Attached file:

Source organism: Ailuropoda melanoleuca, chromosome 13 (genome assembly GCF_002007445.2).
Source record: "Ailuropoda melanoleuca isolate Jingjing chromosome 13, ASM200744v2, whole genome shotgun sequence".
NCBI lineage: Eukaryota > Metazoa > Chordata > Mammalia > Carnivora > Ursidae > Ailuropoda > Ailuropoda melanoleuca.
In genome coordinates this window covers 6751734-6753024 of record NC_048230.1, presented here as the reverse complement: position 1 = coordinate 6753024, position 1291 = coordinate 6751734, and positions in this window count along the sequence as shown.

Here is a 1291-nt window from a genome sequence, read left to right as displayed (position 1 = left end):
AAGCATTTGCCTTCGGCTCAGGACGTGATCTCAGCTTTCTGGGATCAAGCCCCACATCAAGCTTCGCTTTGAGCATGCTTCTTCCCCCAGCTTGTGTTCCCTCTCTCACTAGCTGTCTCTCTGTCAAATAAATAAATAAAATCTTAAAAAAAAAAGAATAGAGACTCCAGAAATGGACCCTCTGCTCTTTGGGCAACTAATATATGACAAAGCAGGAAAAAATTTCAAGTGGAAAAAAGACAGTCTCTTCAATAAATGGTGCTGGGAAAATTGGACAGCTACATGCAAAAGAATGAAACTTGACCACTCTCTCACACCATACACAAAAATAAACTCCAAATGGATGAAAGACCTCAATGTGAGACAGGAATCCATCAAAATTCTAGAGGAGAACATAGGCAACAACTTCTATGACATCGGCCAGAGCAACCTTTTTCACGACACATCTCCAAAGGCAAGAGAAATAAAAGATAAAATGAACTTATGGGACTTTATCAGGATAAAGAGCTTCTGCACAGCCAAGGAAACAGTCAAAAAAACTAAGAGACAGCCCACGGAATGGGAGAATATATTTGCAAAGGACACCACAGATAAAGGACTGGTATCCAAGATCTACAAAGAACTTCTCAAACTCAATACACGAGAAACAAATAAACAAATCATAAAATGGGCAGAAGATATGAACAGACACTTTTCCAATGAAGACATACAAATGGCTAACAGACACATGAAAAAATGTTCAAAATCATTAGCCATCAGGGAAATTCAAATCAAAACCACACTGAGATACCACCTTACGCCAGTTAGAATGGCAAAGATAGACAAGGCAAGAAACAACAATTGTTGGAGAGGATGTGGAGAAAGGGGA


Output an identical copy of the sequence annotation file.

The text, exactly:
Source organism: Ailuropoda melanoleuca, chromosome 13 (genome assembly GCF_002007445.2).
Source record: "Ailuropoda melanoleuca isolate Jingjing chromosome 13, ASM200744v2, whole genome shotgun sequence".
NCBI lineage: Eukaryota > Metazoa > Chordata > Mammalia > Carnivora > Ursidae > Ailuropoda > Ailuropoda melanoleuca.
In genome coordinates this window covers 6751734-6753024 of record NC_048230.1, presented here as the reverse complement: position 1 = coordinate 6753024, position 1291 = coordinate 6751734, and positions in this window count along the sequence as shown.

Here is a 1291-nt window from a genome sequence, read left to right as displayed (position 1 = left end):
AAGCATTTGCCTTCGGCTCAGGACGTGATCTCAGCTTTCTGGGATCAAGCCCCACATCAAGCTTCGCTTTGAGCATGCTTCTTCCCCCAGCTTGTGTTCCCTCTCTCACTAGCTGTCTCTCTGTCAAATAAATAAATAAAATCTTAAAAAAAAAAGAATAGAGACTCCAGAAATGGACCCTCTGCTCTTTGGGCAACTAATATATGACAAAGCAGGAAAAAATTTCAAGTGGAAAAAAGACAGTCTCTTCAATAAATGGTGCTGGGAAAATTGGACAGCTACATGCAAAAGAATGAAACTTGACCACTCTCTCACACCATACACAAAAATAAACTCCAAATGGATGAAAGACCTCAATGTGAGACAGGAATCCATCAAAATTCTAGAGGAGAACATAGGCAACAACTTCTATGACATCGGCCAGAGCAACCTTTTTCACGACACATCTCCAAAGGCAAGAGAAATAAAAGATAAAATGAACTTATGGGACTTTATCAGGATAAAGAGCTTCTGCACAGCCAAGGAAACAGTCAAAAAAACTAAGAGACAGCCCACGGAATGGGAGAATATATTTGCAAAGGACACCACAGATAAAGGACTGGTATCCAAGATCTACAAAGAACTTCTCAAACTCAATACACGAGAAACAAATAAACAAATCATAAAATGGGCAGAAGATATGAACAGACACTTTTCCAATGAAGACATACAAATGGCTAACAGACACATGAAAAAATGTTCAAAATCATTAGCCATCAGGGAAATTCAAATCAAAACCACACTGAGATACCACCTTACGCCAGTTAGAATGGCAAAGATAGACAAGGCAAGAAACAACAATTGTTGGAGAGGATGTGGAGAAAGGGGA